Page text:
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Old 21-09-2009, 11:47   #16
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Originally Posted by rob denney View Post
As for efficiency, Richard Woods (cat designer) said: the rig works to 95% efficiency all the time. A conventional rig may work to 100% if you're an expert, but only 70% if you're not. For most "set it and forget it"cruisers this is a 25% increase in performance, which rates far higher than any other single thing you can do to your boat.
Actually, it's an even greater increase than that! Increasing efficiency from 70% to 95% represents an almost 36% increase in performance (25 is 35.7% of 70.)

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Old 21-09-2009, 12:27   #17
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I'm struggling to understand how you can make a flat statement that a rotating mast can be thought of as less efficient than a fixed mast???? May I ask, what textbook might that be in?

I'm fairly certain you've never sailed a cat with this type of rig and think you should come on down here and sail one before you take your comments further. They sure do look funny but are great rigs. The reason all boats don't have one is aesthetics and economics, not performance.
I mean the whole rig - the mast, boom and the sails, and not in the general context, but as meant in the specific context - "one line control'. Have not sailed, not many of them around. Have seen one broken though - Richards Bay, RSA. On a cat (a small, not offshore, cat). I do not think they look funny, to me, they look cool. I hope the explanations remove the 'struggle' and 'flat' factor somewhat ;-) b.
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Old 21-09-2009, 15:07   #18
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Barnakiel, why do you think this rig will be less efficient than a traditional bermudan rig?

You talk about point loading, how many tons of mast compression would a medium sized cat (40-50 ft) have to handle? 3 to 5 tons maybe?

The Ballestron rig for such a boat will weigh maybe 200-300 kgs max, so less than 10%. So your crossbeams can be lighter as well.

These rigs can be improved slightly by using a wing shaped mast that rotates a bit relative to the boom, then you will be as least as efficient as the best bermudan rigs hard on the wind, that for this rig means nearly all points of sail.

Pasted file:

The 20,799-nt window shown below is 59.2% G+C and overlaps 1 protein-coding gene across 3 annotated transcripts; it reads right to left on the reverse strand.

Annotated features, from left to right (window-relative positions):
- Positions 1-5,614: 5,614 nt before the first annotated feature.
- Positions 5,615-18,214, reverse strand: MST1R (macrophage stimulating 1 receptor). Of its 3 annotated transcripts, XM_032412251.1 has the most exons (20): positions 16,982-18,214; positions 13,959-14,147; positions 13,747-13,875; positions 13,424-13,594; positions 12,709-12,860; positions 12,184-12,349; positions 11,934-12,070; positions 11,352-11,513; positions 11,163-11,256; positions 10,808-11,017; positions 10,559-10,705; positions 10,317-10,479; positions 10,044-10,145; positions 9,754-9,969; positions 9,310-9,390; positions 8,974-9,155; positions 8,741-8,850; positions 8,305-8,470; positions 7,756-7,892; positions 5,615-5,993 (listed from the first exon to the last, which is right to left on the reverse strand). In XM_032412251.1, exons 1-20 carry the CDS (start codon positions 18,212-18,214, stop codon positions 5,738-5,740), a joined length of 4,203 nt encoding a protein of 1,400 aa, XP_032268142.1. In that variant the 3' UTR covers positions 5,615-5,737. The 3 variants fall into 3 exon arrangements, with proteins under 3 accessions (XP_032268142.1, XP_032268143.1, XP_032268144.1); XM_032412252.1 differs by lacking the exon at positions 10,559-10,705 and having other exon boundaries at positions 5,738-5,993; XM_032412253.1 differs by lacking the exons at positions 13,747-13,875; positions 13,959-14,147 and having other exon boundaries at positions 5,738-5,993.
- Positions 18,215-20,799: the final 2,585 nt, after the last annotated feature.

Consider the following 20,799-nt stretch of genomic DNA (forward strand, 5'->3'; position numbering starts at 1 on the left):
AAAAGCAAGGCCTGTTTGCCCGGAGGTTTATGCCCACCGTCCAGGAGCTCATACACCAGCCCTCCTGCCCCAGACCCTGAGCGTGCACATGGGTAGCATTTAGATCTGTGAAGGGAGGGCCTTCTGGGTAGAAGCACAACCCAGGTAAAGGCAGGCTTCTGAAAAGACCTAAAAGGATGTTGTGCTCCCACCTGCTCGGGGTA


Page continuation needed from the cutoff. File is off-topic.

There are 70 and 80 foot boats that have been using this kind of rig for 15 years and more.

Why don't we see more of these? Looks, and conservative thinking that is prevalent amongst the large majority of sailors

Been on a plane recently? Did you notice that they use unstayed foils, in aluminium, not even carbon!!!


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Old 21-09-2009, 16:39   #19
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Neither VOR, VG, Minis, Open 40, AC nor any radical modern class (Moth, skiffs, etc) use this rig. They are not limited by cost. If it were faster, they would have used it in racing. Because racing is all about speed.

I do not see how this rig can be efficient reaching - the jib travels to the windward of the main and keeps the slot narrow (too narrow). I believe to some extent this can be made up for (actually perhaps even bettered out) by managing the rig's angle, so that the pull is directed with more forward vector (converting some heel into forward pull).

Broad reaching and downwind, the rig is limited by by the limited size of the jib. I believe this rig would have to be huge to match a classic rig with a kite, downwind.

The issue of compression forces versus breaking forces is better left to engineers - in any case since they use the classic rig rather than the aero in 99.9% of the designs, it seems that it is easier to manage (engineer for) compression. This particular rig has no give and its stiffness combined with the inherit stiffness of the cat's hull characteristics may further worsen the situation.

I disagree with the statement that this rig is nearly always hard on the wind. Perhaps on a racing cat this would be the case, however on a cruising cat or a mono this rig will work exactly like its classic counterpart. Thus, the advantage of being always hard on is not feasible.

The pseudo-argument on plane vs. boat construction cannot not be addressed other than by pointing to the fact that water is somewhat denser than air and airplanes seem not to be anchored in this denser enviro by having a foil (a.k.a. keel or daggerboard) seriously limiting the hull's freedom of movement and so creating huge forces on the hull-rigg joints.

I also disagree (again) with the aesthetics issue - to me this rig looks great, I simply do not see it as the better/best rig around.

b.
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Old 22-09-2009, 06:59   #20
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G'day,

My comments follow yours, but I strongly suggest you sail one before you decide against them.